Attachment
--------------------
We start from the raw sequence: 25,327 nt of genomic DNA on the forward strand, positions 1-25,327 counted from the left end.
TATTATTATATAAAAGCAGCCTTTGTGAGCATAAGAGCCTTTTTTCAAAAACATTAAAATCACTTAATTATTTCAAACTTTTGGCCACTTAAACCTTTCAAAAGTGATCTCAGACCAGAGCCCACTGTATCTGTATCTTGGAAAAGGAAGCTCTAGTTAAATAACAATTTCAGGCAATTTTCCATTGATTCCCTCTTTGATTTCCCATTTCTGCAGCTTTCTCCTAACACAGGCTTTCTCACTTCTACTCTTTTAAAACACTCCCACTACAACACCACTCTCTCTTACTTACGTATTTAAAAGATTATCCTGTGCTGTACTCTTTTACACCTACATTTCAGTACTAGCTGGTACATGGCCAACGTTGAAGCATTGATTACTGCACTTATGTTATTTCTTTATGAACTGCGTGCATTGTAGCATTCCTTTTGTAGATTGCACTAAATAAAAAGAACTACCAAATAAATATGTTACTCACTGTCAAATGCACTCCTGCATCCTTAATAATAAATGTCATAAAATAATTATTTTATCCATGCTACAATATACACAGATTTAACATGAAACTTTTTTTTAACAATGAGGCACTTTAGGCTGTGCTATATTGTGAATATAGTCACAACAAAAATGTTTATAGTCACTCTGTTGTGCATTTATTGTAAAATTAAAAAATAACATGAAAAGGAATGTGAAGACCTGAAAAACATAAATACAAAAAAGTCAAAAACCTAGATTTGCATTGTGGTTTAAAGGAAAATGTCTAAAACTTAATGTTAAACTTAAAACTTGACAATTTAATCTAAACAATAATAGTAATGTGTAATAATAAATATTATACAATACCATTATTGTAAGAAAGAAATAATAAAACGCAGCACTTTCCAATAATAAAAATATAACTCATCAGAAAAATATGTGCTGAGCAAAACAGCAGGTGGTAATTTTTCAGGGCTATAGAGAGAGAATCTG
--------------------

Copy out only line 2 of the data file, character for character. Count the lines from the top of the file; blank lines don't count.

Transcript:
TATTATTATATAAAAGCAGCCTTTGTGAGCATAAGAGCCTTTTTTCAAAAACATTAAAATCACTTAATTATTTCAAACTTTTGGCCACTTAAACCTTTCAAAAGTGATCTCAGACCAGAGCCCACTGTATCTGTATCTTGGAAAAGGAAGCTCTAGTTAAATAACAATTTCAGGCAATTTTCCATTGATTCCCTCTTTGATTTCCCATTTCTGCAGCTTTCTCCTAACACAGGCTTTCTCACTTCTACTCTTTTAAAACACTCCCACTACAACACCACTCTCTCTTACTTACGTATTTAAAAGATTATCCTGTGCTGTACTCTTTTACACCTACATTTCAGTACTAGCTGGTACATGGCCAACGTTGAAGCATTGATTACTGCACTTATGTTATTTCTTTATGAACTGCGTGCATTGTAGCATTCCTTTTGTAGATTGCACTAAATAAAAAGAACTACCAAATAAATATGTTACTCACTGTCAAATGCACTCCTGCATCCTTAATAATAAATGTCATAAAATAATTATTTTATCCATGCTACAATATACACAGATTTAACATGAAACTTTTTTTTAACAATGAGGCACTTTAGGCTGTGCTATATTGTGAATATAGTCACAACAAAAATGTTTATAGTCACTCTGTTGTGCATTTATTGTAAAATTAAAAAATAACATGAAAAGGAATGTGAAGACCTGAAAAACATAAATACAAAAAAGTCAAAAACCTAGATTTGCATTGTGGTTTAAAGGAAAATGTCTAAAACTTAATGTTAAACTTAAAACTTGACAATTTAATCTAAACAATAATAGTAATGTGTAATAATAAATATTATACAATACCATTATTGTAAGAAAGAAATAATAAAACGCAGCACTTTCCAATAATAAAAATATAACTCATCAGAAAAATATGTGCTGAGCAAAACAGCAGGTGGTAATTTTTCAGGGCTATAGAGAGAGAATCTG